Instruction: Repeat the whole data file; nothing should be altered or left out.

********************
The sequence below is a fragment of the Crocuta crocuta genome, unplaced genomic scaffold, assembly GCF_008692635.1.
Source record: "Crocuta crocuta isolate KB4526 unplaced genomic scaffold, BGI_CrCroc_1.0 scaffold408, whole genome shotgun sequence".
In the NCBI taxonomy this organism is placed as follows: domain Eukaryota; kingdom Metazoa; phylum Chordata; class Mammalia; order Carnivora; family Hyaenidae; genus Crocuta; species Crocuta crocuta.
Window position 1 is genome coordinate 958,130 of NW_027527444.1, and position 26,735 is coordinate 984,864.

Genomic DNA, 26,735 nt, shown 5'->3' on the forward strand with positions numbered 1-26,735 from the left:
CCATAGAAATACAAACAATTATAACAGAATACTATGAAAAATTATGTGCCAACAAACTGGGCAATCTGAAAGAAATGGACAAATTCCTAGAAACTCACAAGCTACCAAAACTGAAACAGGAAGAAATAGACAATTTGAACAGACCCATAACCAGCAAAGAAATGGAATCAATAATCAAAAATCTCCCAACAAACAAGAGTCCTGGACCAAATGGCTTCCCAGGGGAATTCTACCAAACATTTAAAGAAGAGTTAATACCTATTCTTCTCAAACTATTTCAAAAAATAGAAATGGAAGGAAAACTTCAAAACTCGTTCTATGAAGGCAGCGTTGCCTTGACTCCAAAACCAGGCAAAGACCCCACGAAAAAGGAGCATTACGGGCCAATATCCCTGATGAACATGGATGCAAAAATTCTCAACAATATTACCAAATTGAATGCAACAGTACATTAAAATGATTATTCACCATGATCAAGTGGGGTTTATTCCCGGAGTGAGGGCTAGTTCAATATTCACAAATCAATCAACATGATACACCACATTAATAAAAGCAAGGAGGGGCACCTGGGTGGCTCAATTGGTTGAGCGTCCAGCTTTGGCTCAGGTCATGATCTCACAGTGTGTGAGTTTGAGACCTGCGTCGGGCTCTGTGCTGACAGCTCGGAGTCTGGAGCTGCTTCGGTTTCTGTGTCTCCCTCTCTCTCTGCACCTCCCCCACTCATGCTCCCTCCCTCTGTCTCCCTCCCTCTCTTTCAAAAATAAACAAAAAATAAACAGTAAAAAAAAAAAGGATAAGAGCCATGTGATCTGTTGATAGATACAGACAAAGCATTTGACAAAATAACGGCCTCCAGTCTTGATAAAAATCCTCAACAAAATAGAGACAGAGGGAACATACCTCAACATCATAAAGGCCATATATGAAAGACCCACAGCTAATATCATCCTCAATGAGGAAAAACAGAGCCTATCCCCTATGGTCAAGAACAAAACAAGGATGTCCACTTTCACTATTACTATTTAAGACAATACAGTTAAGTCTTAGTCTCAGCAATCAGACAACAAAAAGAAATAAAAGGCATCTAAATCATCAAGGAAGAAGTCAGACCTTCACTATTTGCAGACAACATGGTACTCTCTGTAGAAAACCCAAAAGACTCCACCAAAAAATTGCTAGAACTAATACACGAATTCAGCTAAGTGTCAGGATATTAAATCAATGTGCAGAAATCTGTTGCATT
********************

The sequence below is a fragment of the Crocuta crocuta genome, unplaced genomic scaffold, assembly GCF_008692635.1.
Source record: "Crocuta crocuta isolate KB4526 unplaced genomic scaffold, BGI_CrCroc_1.0 scaffold408, whole genome shotgun sequence".
In the NCBI taxonomy this organism is placed as follows: domain Eukaryota; kingdom Metazoa; phylum Chordata; class Mammalia; order Carnivora; family Hyaenidae; genus Crocuta; species Crocuta crocuta.
Window position 1 is genome coordinate 958,130 of NW_027527444.1, and position 26,735 is coordinate 984,864.

Genomic DNA, 26,735 nt, shown 5'->3' on the forward strand with positions numbered 1-26,735 from the left:
CCATAGAAATACAAACAATTATAACAGAATACTATGAAAAATTATGTGCCAACAAACTGGGCAATCTGAAAGAAATGGACAAATTCCTAGAAACTCACAAGCTACCAAAACTGAAACAGGAAGAAATAGACAATTTGAACAGACCCATAACCAGCAAAGAAATGGAATCAATAATCAAAAATCTCCCAACAAACAAGAGTCCTGGACCAAATGGCTTCCCAGGGGAATTCTACCAAACATTTAAAGAAGAGTTAATACCTATTCTTCTCAAACTATTTCAAAAAATAGAAATGGAAGGAAAACTTCAAAACTCGTTCTATGAAGGCAGCGTTGCCTTGACTCCAAAACCAGGCAAAGACCCCACGAAAAAGGAGCATTACGGGCCAATATCCCTGATGAACATGGATGCAAAAATTCTCAACAATATTACCAAATTGAATGCAACAGTACATTAAAATGATTATTCACCATGATCAAGTGGGGTTTATTCCCGGAGTGAGGGCTAGTTCAATATTCACAAATCAATCAACATGATACACCACATTAATAAAAGCAAGGAGGGGCACCTGGGTGGCTCAATTGGTTGAGCGTCCAGCTTTGGCTCAGGTCATGATCTCACAGTGTGTGAGTTTGAGACCTGCGTCGGGCTCTGTGCTGACAGCTCGGAGTCTGGAGCTGCTTCGGTTTCTGTGTCTCCCTCTCTCTCTGCACCTCCCCCACTCATGCTCCCTCCCTCTGTCTCCCTCCCTCTCTTTCAAAAATAAACAAAAAATAAACAGTAAAAAAAAAAAGGATAAGAGCCATGTGATCTGTTGATAGATACAGACAAAGCATTTGACAAAATAACGGCCTCCAGTCTTGATAAAAATCCTCAACAAAATAGAGACAGAGGGAACATACCTCAACATCATAAAGGCCATATATGAAAGACCCACAGCTAATATCATCCTCAATGAGGAAAAACAGAGCCTATCCCCTATGGTCAAGAACAAAACAAGGATGTCCACTTTCACTATTACTATTTAAGACAATACAGTTAAGTCTTAGTCTCAGCAATCAGACAACAAAAAGAAATAAAAGGCATCTAAATCATCAAGGAAGAAGTCAGACCTTCACTATTTGCAGACAACATGGTACTCTCTGTAGAAAACCCAAAAGACTCCACCAAAAAATTGCTAGAACTAATACACGAATTCAGCTAAGTGTCAGGATATTAAATCAATGTGCAGAAATCTGTTGCATT